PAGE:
New details have emerged relating to the 2015 hack attack against French broadcaster TV5Monde, which resulted in multiple television channels going dark as well as social media channels run by the broadcaster being hijacked and used to spew purported jihadist propaganda.
Two security researchers are attempting to crowdfund a recurring subscription fee to Shadow Brokers' monthly exploit dump club in hopes of helping to prevent or blunt future outbreaks of the WannaCry variety. Cue ethical debate.
Score another one for social engineering: A phishing campaign used a bogus "Google Docs" app to trick people into surrendering full access to their Google accounts and contacts. Before Google squashed the campaign, up to 1 million of its users may have fallen victim.
Businesses that fail to block former employees' server access or spot any other unauthorized access are asking for trouble. While the vast majority of ex-employees will behave scrupulously, why leave such matters to chance?
Many media outlets have suggested that the recent arrest of a Russian computer programmer ties to the 2016 U.S. presidential election meddling blamed on Russia. But the only source for this supposed connection traces to a Russian propaganda arm that's been blamed for participating in said meddling.
Because ransomware attacks in the region are surging, CERT-In has issued an advisory offering tips for preventing ransomware infections and responding to attacks. It advises organizations not to pay ransoms and to report attacks immediately to law enforcement.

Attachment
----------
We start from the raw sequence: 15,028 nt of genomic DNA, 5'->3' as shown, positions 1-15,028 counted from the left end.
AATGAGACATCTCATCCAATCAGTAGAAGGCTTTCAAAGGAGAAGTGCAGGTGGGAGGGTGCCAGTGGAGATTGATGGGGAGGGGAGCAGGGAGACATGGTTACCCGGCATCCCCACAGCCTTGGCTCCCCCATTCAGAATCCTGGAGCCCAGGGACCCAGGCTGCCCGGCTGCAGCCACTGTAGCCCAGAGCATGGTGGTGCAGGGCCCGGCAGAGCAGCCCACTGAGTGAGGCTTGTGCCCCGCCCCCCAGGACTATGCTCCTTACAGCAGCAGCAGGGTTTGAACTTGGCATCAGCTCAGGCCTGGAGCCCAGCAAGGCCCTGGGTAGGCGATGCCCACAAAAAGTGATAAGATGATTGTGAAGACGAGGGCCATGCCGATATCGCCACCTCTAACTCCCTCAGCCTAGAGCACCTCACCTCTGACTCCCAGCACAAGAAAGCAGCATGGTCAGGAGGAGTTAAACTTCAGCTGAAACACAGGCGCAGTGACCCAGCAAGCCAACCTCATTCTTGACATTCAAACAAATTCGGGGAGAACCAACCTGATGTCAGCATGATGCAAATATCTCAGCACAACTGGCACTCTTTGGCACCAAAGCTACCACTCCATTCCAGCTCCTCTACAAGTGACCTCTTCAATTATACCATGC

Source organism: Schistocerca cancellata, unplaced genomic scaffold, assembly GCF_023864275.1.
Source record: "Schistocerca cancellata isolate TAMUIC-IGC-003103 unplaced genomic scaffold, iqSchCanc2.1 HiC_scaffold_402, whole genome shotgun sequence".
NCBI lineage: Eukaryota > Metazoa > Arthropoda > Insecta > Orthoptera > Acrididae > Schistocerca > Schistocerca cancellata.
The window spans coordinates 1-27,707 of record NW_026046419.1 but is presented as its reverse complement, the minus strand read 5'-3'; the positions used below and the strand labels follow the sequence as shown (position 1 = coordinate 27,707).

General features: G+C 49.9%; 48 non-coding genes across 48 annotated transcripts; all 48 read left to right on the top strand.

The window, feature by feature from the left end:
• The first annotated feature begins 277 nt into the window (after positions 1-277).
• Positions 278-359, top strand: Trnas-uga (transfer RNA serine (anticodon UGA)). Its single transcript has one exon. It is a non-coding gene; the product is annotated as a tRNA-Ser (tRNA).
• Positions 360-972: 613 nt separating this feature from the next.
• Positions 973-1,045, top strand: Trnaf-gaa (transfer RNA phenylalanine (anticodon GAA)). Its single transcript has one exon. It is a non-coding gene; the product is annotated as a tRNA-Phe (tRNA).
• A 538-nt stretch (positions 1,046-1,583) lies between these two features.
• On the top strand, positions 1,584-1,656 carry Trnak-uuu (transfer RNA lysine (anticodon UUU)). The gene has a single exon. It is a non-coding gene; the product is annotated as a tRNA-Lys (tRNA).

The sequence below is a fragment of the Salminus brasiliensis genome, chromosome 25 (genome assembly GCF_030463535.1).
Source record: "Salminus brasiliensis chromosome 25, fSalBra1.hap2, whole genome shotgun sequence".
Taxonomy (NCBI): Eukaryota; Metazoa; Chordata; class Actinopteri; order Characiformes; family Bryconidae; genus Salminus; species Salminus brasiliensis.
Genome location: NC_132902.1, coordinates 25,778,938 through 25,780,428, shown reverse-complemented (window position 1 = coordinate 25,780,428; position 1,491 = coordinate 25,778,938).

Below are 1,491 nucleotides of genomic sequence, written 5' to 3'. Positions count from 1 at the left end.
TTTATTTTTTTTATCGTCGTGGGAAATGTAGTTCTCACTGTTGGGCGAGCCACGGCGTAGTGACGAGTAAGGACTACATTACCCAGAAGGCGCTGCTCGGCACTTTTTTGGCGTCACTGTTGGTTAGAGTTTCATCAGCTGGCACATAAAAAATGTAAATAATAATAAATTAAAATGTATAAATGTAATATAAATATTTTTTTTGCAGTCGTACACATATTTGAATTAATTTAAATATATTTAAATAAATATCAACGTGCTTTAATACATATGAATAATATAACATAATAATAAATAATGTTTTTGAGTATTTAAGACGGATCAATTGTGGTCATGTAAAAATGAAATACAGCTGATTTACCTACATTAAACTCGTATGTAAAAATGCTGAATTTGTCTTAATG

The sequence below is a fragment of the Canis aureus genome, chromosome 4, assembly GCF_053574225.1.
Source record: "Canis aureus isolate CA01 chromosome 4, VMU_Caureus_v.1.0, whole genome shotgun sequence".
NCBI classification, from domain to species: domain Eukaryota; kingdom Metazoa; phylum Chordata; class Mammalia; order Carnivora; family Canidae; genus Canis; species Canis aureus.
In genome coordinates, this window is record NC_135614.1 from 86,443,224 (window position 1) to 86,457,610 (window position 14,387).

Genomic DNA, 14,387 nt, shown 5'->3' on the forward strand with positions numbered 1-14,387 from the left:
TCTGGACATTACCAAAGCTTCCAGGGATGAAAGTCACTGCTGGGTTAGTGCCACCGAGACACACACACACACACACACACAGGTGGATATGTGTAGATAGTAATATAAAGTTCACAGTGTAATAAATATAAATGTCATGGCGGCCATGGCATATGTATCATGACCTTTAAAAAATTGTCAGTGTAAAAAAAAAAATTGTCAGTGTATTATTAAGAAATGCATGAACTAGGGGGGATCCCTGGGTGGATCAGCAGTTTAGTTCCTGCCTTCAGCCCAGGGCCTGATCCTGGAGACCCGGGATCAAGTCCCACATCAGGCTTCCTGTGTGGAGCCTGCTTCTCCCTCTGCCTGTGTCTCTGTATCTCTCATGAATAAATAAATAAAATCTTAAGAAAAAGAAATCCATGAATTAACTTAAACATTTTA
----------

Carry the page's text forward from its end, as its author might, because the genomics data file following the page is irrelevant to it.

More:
With ransomware attackers having already launched attack code with themes ranging from horror movies and Pokemon to Hitler to cats, it was only a matter of time before they decided to beam Star Trek's Kirk and Spock direct to would-be victims' PCs.
With apologies to Troy Hunt, the last thing you want to see in the morning as you're having your first cup of coffee and scanning the interwebz for cat videos is a notice from his "Have I Been Pwned" breach-alert service.
Britain's GCHQ intelligence agency dismissed as "utterly ridiculous" claims that it conducted surveillance on then-candidate Donald Trump at the request of President Obama. The White House reportedly apologized to the British government for its comments.
If Yahoo's 2014 breach had been the result of an in-house Russian intelligence project, the hack probably would not have triggered a U.S. indictment. But Russia has landed in a muddy puddle after apparently tapping freelance talent with an interest in criminal gain.
Hackers have been targeting the likes of AOL and Yahoo, in part, because a certain generation of users - including many senior U.S. officials - continue to use the services to send and store state secrets. Let's make sure future generations don't make similar mistakes.
Thousands of high-profile Twitter accounts have been spewing swastikas and spam following the hack of a popular third-party Twitter service called Counter. Sites tied to Amnesty International, the BBC and even tennis star Boris Becker were affected.
FireEye's Mandiant investigative unit is seeing a revival in tried-and-true hacking techniques, ranging from social engineering to the snatching of OAuth tokens. Why are these old techniques still working?